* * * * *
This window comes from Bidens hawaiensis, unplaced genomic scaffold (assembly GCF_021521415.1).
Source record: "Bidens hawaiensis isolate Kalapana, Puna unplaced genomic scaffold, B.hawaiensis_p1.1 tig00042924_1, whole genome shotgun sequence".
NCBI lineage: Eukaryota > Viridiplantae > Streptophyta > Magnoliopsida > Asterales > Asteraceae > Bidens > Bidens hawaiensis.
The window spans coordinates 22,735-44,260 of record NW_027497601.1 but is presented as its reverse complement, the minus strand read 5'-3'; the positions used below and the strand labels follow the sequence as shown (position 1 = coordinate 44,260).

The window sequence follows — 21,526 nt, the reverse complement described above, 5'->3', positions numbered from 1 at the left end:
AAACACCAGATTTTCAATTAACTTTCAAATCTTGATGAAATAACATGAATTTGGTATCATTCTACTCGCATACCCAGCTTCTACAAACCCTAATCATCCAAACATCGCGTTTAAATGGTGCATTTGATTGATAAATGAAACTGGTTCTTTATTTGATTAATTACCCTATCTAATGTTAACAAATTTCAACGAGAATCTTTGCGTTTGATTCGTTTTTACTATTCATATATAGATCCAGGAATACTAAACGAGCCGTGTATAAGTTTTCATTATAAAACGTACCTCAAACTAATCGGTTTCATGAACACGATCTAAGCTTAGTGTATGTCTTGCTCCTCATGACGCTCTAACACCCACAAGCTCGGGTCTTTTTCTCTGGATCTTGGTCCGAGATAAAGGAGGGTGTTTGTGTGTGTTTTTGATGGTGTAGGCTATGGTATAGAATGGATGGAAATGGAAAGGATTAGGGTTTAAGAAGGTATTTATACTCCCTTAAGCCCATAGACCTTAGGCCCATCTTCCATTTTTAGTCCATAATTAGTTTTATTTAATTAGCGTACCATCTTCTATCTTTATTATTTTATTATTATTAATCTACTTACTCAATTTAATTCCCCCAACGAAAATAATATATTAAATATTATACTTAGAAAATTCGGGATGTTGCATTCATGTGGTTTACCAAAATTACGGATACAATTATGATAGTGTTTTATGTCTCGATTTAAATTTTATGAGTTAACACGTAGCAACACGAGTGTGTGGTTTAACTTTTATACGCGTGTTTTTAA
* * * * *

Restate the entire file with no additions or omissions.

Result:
This window comes from Bidens hawaiensis, unplaced genomic scaffold (assembly GCF_021521415.1).
Source record: "Bidens hawaiensis isolate Kalapana, Puna unplaced genomic scaffold, B.hawaiensis_p1.1 tig00042924_1, whole genome shotgun sequence".
NCBI lineage: Eukaryota > Viridiplantae > Streptophyta > Magnoliopsida > Asterales > Asteraceae > Bidens > Bidens hawaiensis.
The window spans coordinates 22,735-44,260 of record NW_027497601.1 but is presented as its reverse complement, the minus strand read 5'-3'; the positions used below and the strand labels follow the sequence as shown (position 1 = coordinate 44,260).

The window sequence follows — 21,526 nt, the reverse complement described above, 5'->3', positions numbered from 1 at the left end:
AAACACCAGATTTTCAATTAACTTTCAAATCTTGATGAAATAACATGAATTTGGTATCATTCTACTCGCATACCCAGCTTCTACAAACCCTAATCATCCAAACATCGCGTTTAAATGGTGCATTTGATTGATAAATGAAACTGGTTCTTTATTTGATTAATTACCCTATCTAATGTTAACAAATTTCAACGAGAATCTTTGCGTTTGATTCGTTTTTACTATTCATATATAGATCCAGGAATACTAAACGAGCCGTGTATAAGTTTTCATTATAAAACGTACCTCAAACTAATCGGTTTCATGAACACGATCTAAGCTTAGTGTATGTCTTGCTCCTCATGACGCTCTAACACCCACAAGCTCGGGTCTTTTTCTCTGGATCTTGGTCCGAGATAAAGGAGGGTGTTTGTGTGTGTTTTTGATGGTGTAGGCTATGGTATAGAATGGATGGAAATGGAAAGGATTAGGGTTTAAGAAGGTATTTATACTCCCTTAAGCCCATAGACCTTAGGCCCATCTTCCATTTTTAGTCCATAATTAGTTTTATTTAATTAGCGTACCATCTTCTATCTTTATTATTTTATTATTATTAATCTACTTACTCAATTTAATTCCCCCAACGAAAATAATATATTAAATATTATACTTAGAAAATTCGGGATGTTGCATTCATGTGGTTTACCAAAATTACGGATACAATTATGATAGTGTTTTATGTCTCGATTTAAATTTTATGAGTTAACACGTAGCAACACGAGTGTGTGGTTTAACTTTTATACGCGTGTTTTTAA